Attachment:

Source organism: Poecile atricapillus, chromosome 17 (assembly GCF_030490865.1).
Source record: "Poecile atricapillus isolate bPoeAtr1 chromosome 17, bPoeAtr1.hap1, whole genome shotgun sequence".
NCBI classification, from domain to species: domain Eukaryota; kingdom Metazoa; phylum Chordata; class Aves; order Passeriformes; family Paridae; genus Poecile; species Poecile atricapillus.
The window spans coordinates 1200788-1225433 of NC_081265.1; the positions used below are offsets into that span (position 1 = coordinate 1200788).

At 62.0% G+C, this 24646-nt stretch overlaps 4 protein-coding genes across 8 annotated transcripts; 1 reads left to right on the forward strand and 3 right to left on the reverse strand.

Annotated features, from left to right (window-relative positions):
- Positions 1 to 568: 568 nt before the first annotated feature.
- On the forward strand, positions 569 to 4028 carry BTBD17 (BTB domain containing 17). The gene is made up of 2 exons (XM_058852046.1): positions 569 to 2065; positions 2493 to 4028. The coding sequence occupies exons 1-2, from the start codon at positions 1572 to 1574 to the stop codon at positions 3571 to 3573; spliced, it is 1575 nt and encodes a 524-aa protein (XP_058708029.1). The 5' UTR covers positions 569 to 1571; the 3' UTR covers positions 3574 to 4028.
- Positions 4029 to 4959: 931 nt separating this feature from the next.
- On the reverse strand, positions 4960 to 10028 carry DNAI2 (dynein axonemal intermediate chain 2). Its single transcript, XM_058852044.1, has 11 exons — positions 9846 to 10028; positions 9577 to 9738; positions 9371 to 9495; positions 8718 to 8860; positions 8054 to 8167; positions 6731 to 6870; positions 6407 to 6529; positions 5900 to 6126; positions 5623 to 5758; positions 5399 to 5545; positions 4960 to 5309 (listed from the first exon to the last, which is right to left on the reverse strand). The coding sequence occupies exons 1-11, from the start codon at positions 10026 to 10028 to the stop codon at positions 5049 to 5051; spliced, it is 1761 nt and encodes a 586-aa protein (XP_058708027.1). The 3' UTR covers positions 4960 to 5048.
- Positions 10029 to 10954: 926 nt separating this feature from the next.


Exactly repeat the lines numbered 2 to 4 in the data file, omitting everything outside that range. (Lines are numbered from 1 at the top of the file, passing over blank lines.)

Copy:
Source record: "Poecile atricapillus isolate bPoeAtr1 chromosome 17, bPoeAtr1.hap1, whole genome shotgun sequence".
NCBI classification, from domain to species: domain Eukaryota; kingdom Metazoa; phylum Chordata; class Aves; order Passeriformes; family Paridae; genus Poecile; species Poecile atricapillus.
The window spans coordinates 1200788-1225433 of NC_081265.1; the positions used below are offsets into that span (position 1 = coordinate 1200788).